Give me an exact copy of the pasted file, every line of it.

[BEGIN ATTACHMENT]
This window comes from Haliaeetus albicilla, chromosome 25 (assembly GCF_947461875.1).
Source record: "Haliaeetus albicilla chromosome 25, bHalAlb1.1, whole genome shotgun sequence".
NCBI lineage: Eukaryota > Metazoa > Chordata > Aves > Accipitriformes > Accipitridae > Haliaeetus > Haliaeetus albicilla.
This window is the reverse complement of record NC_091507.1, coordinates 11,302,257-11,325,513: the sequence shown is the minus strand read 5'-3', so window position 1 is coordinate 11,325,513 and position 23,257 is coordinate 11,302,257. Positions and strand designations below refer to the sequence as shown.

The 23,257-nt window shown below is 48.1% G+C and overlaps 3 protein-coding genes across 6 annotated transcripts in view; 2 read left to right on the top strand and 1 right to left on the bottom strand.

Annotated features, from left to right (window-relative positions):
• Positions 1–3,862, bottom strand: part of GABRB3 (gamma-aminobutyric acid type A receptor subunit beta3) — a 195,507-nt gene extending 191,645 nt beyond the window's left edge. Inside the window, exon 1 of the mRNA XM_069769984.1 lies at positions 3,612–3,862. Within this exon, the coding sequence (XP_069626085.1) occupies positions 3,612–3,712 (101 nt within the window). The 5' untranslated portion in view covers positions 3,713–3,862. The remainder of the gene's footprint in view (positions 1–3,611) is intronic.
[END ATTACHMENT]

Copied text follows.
This window comes from Haliaeetus albicilla, chromosome 25 (assembly GCF_947461875.1).
Source record: "Haliaeetus albicilla chromosome 25, bHalAlb1.1, whole genome shotgun sequence".
NCBI lineage: Eukaryota > Metazoa > Chordata > Aves > Accipitriformes > Accipitridae > Haliaeetus > Haliaeetus albicilla.
This window is the reverse complement of record NC_091507.1, coordinates 11,302,257-11,325,513: the sequence shown is the minus strand read 5'-3', so window position 1 is coordinate 11,325,513 and position 23,257 is coordinate 11,302,257. Positions and strand designations below refer to the sequence as shown.

The 23,257-nt window shown below is 48.1% G+C and overlaps 3 protein-coding genes across 6 annotated transcripts in view; 2 read left to right on the top strand and 1 right to left on the bottom strand.

Annotated features, from left to right (window-relative positions):
• Positions 1–3,862, bottom strand: part of GABRB3 (gamma-aminobutyric acid type A receptor subunit beta3) — a 195,507-nt gene extending 191,645 nt beyond the window's left edge. Inside the window, exon 1 of the mRNA XM_069769984.1 lies at positions 3,612–3,862. Within this exon, the coding sequence (XP_069626085.1) occupies positions 3,612–3,712 (101 nt within the window). The 5' untranslated portion in view covers positions 3,713–3,862. The remainder of the gene's footprint in view (positions 1–3,611) is intronic.